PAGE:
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Prime Minister Justin Trudeau, seen here on Nov. 6, 2019, rejected calls in 2015 for a so-called Quebec lieutenant, saying the province already had a 'general' at the helm of the federal government.

Adrian Wyld/The Canadian Press

The revival of the Bloc Québécois has rekindled pressure on Prime Minister Justin Trudeau to appoint a minister with additional responsibilities in Quebec.

Mr. Trudeau, who represents the Montreal riding of Papineau, rejected calls in 2015 for a so-called Quebec lieutenant, saying the province already had a “general” at the helm of the federal government.

The Liberal Party’s failure to increase its seat count in Quebec in last month’s election brought back the idea of a minister with greater visibility or an increased organizational role in the province. While much of the postelection analysis has focused on the party’s failure to win seats in Alberta and Saskatchewan, there are also concerns among Liberals that the party is increasingly losing touch with Quebeckers outside Montreal.

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The Liberals fell to 35 seats from 40 in Quebec in the election, while the Bloc grew to 32 from 10. The Liberals increased their seat count in Montreal, but lost seats in other parts of the province and failed to take ridings from the NDP in mid-sized cities such as Trois-Rivières, Drummondville and Saint-Hyacinthe. Those went to the Bloc, which ran on a promise to defend in Ottawa the positions taken by the Quebec government.

Rémi Massé, who lost his re-election bid in a riding in eastern Quebec, said the Liberals can no longer rely solely on Mr. Trudeau to carry the party’s message outside Montreal. From 2016 to 2019, Mr. Massé was the chair of the Liberal Party’s caucus of MPs from Quebec.

“It is obvious that there is a need for a person who is well known in Quebec, who can take some of the heat as well as go on the offensive. It can’t always be the PM who is on the front lines,” he said.

Mr. Massé said that in Quebec’s French-language media universe, in which provincial politics garner more attention than federal politics, MPs struggle to explain what they have achieved in Ottawa.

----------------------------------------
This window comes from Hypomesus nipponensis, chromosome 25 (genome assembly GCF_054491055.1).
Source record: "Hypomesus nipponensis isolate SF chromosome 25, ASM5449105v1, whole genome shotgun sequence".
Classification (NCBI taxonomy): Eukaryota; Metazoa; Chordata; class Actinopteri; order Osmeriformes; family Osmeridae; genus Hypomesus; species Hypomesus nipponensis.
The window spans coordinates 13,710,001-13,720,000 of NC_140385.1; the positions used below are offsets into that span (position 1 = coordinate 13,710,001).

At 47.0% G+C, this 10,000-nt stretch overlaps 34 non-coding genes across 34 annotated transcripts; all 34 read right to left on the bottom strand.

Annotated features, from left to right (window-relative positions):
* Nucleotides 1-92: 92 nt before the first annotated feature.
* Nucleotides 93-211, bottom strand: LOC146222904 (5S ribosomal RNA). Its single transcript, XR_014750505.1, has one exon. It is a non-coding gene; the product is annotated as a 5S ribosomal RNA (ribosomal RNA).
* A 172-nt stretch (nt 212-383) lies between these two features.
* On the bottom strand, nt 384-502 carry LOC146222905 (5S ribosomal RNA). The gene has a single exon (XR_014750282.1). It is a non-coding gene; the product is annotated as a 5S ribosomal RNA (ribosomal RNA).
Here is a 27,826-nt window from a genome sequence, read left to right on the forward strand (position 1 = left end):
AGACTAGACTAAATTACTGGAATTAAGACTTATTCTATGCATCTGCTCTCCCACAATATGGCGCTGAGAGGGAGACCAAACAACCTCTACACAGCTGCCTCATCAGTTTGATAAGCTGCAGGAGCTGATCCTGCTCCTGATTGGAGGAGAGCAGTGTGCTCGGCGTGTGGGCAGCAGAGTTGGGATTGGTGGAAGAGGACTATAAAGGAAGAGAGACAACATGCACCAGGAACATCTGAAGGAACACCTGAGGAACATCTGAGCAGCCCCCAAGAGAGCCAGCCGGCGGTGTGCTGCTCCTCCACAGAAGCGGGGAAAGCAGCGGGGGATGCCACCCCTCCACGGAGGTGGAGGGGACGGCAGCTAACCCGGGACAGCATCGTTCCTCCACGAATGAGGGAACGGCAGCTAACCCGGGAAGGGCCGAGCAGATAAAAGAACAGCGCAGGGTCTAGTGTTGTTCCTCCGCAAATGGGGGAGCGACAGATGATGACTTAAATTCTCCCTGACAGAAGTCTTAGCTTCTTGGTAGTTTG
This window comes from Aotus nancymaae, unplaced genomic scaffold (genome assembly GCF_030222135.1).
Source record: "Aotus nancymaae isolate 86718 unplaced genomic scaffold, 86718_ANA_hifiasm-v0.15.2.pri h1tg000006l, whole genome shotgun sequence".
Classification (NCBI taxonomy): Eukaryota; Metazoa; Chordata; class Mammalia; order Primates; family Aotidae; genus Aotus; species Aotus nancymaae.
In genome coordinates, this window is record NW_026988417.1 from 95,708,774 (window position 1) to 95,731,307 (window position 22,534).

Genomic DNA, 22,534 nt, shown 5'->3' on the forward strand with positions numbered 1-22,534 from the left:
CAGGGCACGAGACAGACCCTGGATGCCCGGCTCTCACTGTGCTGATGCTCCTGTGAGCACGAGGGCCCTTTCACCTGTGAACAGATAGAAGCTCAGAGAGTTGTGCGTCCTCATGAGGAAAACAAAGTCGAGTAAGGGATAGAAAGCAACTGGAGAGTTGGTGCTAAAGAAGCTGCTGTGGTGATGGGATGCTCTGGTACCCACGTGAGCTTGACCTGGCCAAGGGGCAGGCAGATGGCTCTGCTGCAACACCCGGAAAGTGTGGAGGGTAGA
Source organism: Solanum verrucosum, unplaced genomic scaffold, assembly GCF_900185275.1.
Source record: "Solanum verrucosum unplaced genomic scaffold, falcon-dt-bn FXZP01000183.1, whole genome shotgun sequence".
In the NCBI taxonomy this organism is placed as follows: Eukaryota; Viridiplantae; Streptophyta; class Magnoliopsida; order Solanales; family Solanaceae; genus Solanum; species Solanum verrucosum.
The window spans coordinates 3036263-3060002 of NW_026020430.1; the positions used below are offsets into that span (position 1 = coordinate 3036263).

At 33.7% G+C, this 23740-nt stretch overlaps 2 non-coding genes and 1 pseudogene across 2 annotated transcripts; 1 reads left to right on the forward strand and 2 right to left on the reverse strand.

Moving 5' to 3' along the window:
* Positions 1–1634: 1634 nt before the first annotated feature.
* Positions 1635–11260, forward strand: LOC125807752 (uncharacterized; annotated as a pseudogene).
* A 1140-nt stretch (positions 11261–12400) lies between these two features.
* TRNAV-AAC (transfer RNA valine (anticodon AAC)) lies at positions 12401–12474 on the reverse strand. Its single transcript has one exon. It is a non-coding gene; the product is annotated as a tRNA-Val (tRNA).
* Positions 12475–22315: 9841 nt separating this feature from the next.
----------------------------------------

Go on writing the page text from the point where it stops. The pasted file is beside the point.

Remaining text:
“What generates headlines are opposition attacks against the government. That gives Quebeckers the impression that they are better represented [by opposition MPs] and that we are not a strong presence," he said.

Linda Lapointe, who failed in her re-election bid in a riding north of Montreal, said the priority for the Liberals at this point is finding a way “by which Quebeckers see themselves in the party and see it as the best political vehicle for them.”

Liberal MP Alexandra Mendès, who was re-elected in a riding south of Montreal, said she is not convinced the party needs a Quebec lieutenant. Instead, she said, the priority for the Prime Minister should be bringing in new senior staff from Quebec and the West.

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“There is a need for a greater diversity of opinions and points of views among his closest advisers,” she said.

Asked about the possibility of appointing a Quebec lieutenant at a news conference on Oct. 23, Mr. Trudeau left the door open.

“We will spend a lot of time in coming days to reflect on how we can do better, how to serve Canadians from all regions. We have a few weeks ahead of us and we will take the time to ensure that we can represent those who voted for us and those who didn’t vote for us,” he said.

The new cabinet will be sworn in Nov. 20.

The Liberals are holding a gathering in Ottawa on Thursday that is open to re-elected, defeated and incoming MPs.

Mr. Trudeau will be meeting with opposition leaders next week, after which the government will determine the date for the first sitting of the new Parliament.

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